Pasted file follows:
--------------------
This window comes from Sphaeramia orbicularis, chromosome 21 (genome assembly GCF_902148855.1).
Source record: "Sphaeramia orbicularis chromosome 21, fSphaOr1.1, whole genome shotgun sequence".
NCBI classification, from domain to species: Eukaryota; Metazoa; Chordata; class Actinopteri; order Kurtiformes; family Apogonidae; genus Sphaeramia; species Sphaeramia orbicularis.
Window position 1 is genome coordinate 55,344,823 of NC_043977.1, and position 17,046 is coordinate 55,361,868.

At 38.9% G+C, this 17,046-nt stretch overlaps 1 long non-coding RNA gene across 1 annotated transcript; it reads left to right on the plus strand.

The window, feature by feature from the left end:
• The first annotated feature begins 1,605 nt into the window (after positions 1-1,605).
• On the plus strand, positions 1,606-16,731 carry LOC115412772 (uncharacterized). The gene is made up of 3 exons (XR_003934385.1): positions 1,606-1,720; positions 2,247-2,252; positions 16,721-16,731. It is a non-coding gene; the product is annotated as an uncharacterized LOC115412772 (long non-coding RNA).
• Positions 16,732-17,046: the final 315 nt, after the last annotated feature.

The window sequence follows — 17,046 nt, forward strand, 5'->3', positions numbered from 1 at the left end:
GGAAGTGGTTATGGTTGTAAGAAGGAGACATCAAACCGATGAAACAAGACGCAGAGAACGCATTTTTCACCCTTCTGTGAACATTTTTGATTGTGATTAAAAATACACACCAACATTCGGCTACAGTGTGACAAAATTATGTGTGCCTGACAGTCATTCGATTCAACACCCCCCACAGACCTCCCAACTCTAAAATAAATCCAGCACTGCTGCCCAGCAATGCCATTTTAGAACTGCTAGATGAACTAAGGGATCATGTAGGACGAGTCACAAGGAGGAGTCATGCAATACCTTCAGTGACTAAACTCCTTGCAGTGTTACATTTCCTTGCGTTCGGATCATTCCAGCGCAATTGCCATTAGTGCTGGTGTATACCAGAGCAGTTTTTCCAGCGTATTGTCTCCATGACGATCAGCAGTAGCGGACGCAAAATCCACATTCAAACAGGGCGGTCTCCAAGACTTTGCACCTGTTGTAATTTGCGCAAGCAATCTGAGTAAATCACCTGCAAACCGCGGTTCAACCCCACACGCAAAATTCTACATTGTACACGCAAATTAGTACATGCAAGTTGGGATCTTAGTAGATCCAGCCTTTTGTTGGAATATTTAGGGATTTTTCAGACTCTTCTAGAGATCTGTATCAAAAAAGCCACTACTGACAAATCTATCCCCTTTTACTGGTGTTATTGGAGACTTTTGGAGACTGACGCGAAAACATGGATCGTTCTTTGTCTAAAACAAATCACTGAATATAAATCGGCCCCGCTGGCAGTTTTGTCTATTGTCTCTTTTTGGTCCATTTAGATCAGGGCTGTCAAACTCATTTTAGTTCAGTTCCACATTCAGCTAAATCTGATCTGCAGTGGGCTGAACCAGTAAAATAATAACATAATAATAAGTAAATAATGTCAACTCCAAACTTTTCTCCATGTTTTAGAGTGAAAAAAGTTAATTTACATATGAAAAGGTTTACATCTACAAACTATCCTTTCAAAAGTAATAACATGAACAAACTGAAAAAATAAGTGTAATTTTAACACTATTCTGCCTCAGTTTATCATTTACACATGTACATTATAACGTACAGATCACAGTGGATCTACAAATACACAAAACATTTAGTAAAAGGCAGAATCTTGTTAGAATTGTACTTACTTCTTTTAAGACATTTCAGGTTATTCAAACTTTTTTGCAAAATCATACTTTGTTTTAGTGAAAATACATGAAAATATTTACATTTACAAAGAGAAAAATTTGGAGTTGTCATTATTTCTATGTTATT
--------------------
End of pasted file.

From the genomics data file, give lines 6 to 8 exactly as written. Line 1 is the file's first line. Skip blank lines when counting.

The window, feature by feature from the left end:
• The first annotated feature begins 1,605 nt into the window (after positions 1-1,605).
• On the plus strand, positions 1,606-16,731 carry LOC115412772 (uncharacterized). The gene is made up of 3 exons (XR_003934385.1): positions 1,606-1,720; positions 2,247-2,252; positions 16,721-16,731. It is a non-coding gene; the product is annotated as an uncharacterized LOC115412772 (long non-coding RNA).